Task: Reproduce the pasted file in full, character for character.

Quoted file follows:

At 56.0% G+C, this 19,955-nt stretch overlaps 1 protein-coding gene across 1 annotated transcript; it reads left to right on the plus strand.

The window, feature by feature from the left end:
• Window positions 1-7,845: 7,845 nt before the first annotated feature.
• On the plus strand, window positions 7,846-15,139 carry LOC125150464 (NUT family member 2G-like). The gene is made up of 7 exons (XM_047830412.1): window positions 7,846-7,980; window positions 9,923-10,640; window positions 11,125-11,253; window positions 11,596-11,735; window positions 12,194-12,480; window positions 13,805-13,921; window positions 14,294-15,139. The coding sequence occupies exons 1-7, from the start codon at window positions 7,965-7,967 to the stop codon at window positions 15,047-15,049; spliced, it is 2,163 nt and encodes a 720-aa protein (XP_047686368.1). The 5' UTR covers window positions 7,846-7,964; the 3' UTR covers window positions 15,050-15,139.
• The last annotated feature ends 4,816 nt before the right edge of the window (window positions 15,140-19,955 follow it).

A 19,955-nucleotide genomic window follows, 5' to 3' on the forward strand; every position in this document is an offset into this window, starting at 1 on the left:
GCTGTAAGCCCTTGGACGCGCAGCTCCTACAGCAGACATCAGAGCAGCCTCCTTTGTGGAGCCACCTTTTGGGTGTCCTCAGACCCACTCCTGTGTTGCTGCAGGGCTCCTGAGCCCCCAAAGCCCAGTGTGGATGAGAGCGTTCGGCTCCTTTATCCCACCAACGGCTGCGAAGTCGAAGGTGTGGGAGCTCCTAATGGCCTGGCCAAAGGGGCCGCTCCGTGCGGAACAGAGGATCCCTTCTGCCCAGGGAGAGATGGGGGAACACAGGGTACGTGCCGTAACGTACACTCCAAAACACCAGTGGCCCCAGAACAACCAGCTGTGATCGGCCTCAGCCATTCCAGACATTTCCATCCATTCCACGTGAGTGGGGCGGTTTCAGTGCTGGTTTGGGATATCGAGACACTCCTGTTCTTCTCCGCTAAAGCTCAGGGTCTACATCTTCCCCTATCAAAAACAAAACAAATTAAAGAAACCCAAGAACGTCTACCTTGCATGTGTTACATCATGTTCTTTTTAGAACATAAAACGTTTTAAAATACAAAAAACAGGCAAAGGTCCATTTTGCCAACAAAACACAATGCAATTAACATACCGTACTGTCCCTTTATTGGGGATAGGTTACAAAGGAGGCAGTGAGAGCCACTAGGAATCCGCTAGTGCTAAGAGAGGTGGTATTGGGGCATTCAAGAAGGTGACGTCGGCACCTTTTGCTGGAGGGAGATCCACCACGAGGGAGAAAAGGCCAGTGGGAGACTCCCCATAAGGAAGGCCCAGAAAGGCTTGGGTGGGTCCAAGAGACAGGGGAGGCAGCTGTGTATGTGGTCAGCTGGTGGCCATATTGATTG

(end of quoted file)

At 56.0% G+C, this 19,955-nt stretch overlaps 1 protein-coding gene across 1 annotated transcript; it reads left to right on the plus strand.

The window, feature by feature from the left end:
• Window positions 1-7,845: 7,845 nt before the first annotated feature.
• On the plus strand, window positions 7,846-15,139 carry LOC125150464 (NUT family member 2G-like). The gene is made up of 7 exons (XM_047830412.1): window positions 7,846-7,980; window positions 9,923-10,640; window positions 11,125-11,253; window positions 11,596-11,735; window positions 12,194-12,480; window positions 13,805-13,921; window positions 14,294-15,139. The coding sequence occupies exons 1-7, from the start codon at window positions 7,965-7,967 to the stop codon at window positions 15,047-15,049; spliced, it is 2,163 nt and encodes a 720-aa protein (XP_047686368.1). The 5' UTR covers window positions 7,846-7,964; the 3' UTR covers window positions 15,050-15,139.
• The last annotated feature ends 4,816 nt before the right edge of the window (window positions 15,140-19,955 follow it).

A 19,955-nucleotide genomic window follows, 5' to 3' on the forward strand; every position in this document is an offset into this window, starting at 1 on the left:
GCTGTAAGCCCTTGGACGCGCAGCTCCTACAGCAGACATCAGAGCAGCCTCCTTTGTGGAGCCACCTTTTGGGTGTCCTCAGACCCACTCCTGTGTTGCTGCAGGGCTCCTGAGCCCCCAAAGCCCAGTGTGGATGAGAGCGTTCGGCTCCTTTATCCCACCAACGGCTGCGAAGTCGAAGGTGTGGGAGCTCCTAATGGCCTGGCCAAAGGGGCCGCTCCGTGCGGAACAGAGGATCCCTTCTGCCCAGGGAGAGATGGGGGAACACAGGGTACGTGCCGTAACGTACACTCCAAAACACCAGTGGCCCCAGAACAACCAGCTGTGATCGGCCTCAGCCATTCCAGACATTTCCATCCATTCCACGTGAGTGGGGCGGTTTCAGTGCTGGTTTGGGATATCGAGACACTCCTGTTCTTCTCCGCTAAAGCTCAGGGTCTACATCTTCCCCTATCAAAAACAAAACAAATTAAAGAAACCCAAGAACGTCTACCTTGCATGTGTTACATCATGTTCTTTTTAGAACATAAAACGTTTTAAAATACAAAAAACAGGCAAAGGTCCATTTTGCCAACAAAACACAATGCAATTAACATACCGTACTGTCCCTTTATTGGGGATAGGTTACAAAGGAGGCAGTGAGAGCCACTAGGAATCCGCTAGTGCTAAGAGAGGTGGTATTGGGGCATTCAAGAAGGTGACGTCGGCACCTTTTGCTGGAGGGAGATCCACCACGAGGGAGAAAAGGCCAGTGGGAGACTCCCCATAAGGAAGGCCCAGAAAGGCTTGGGTGGGTCCAAGAGACAGGGGAGGCAGCTGTGTATGTGGTCAGCTGGTGGCCATATTGATTG